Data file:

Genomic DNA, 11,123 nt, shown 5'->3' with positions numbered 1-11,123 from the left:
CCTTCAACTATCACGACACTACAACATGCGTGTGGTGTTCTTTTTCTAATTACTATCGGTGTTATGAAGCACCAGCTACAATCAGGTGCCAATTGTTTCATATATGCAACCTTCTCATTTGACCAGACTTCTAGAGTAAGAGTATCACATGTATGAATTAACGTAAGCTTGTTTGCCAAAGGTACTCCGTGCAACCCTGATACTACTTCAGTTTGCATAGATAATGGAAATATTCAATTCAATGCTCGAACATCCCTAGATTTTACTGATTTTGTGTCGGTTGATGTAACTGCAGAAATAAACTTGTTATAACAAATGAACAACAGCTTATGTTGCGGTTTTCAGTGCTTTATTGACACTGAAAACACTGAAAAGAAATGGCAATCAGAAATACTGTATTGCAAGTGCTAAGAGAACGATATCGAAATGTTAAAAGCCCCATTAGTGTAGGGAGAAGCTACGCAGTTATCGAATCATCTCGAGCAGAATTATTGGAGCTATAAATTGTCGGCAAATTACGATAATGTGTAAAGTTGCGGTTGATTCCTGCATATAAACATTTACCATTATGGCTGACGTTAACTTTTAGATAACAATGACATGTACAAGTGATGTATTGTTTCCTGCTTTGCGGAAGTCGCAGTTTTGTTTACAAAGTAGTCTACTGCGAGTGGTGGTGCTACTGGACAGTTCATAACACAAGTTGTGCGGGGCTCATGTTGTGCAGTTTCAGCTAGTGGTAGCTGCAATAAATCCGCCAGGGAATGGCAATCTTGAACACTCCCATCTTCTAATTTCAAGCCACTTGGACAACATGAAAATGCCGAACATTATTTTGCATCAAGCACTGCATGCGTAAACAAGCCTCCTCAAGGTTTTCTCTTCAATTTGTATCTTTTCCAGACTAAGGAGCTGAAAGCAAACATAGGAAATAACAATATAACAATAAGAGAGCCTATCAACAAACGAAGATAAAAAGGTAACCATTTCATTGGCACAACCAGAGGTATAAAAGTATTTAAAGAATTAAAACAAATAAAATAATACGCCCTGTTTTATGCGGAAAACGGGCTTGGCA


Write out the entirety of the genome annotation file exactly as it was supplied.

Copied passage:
Genomic DNA, 11,123 nt, shown 5'->3' with positions numbered 1-11,123 from the left:
CCTTCAACTATCACGACACTACAACATGCGTGTGGTGTTCTTTTTCTAATTACTATCGGTGTTATGAAGCACCAGCTACAATCAGGTGCCAATTGTTTCATATATGCAACCTTCTCATTTGACCAGACTTCTAGAGTAAGAGTATCACATGTATGAATTAACGTAAGCTTGTTTGCCAAAGGTACTCCGTGCAACCCTGATACTACTTCAGTTTGCATAGATAATGGAAATATTCAATTCAATGCTCGAACATCCCTAGATTTTACTGATTTTGTGTCGGTTGATGTAACTGCAGAAATAAACTTGTTATAACAAATGAACAACAGCTTATGTTGCGGTTTTCAGTGCTTTATTGACACTGAAAACACTGAAAAGAAATGGCAATCAGAAATACTGTATTGCAAGTGCTAAGAGAACGATATCGAAATGTTAAAAGCCCCATTAGTGTAGGGAGAAGCTACGCAGTTATCGAATCATCTCGAGCAGAATTATTGGAGCTATAAATTGTCGGCAAATTACGATAATGTGTAAAGTTGCGGTTGATTCCTGCATATAAACATTTACCATTATGGCTGACGTTAACTTTTAGATAACAATGACATGTACAAGTGATGTATTGTTTCCTGCTTTGCGGAAGTCGCAGTTTTGTTTACAAAGTAGTCTACTGCGAGTGGTGGTGCTACTGGACAGTTCATAACACAAGTTGTGCGGGGCTCATGTTGTGCAGTTTCAGCTAGTGGTAGCTGCAATAAATCCGCCAGGGAATGGCAATCTTGAACACTCCCATCTTCTAATTTCAAGCCACTTGGACAACATGAAAATGCCGAACATTATTTTGCATCAAGCACTGCATGCGTAAACAAGCCTCCTCAAGGTTTTCTCTTCAATTTGTATCTTTTCCAGACTAAGGAGCTGAAAGCAAACATAGGAAATAACAATATAACAATAAGAGAGCCTATCAACAAACGAAGATAAAAAGGTAACCATTTCATTGGCACAACCAGAGGTATAAAAGTATTTAAAGAATTAAAACAAATAAAATAATACGCCCTGTTTTATGCGGAAAACGGGCTTGGCA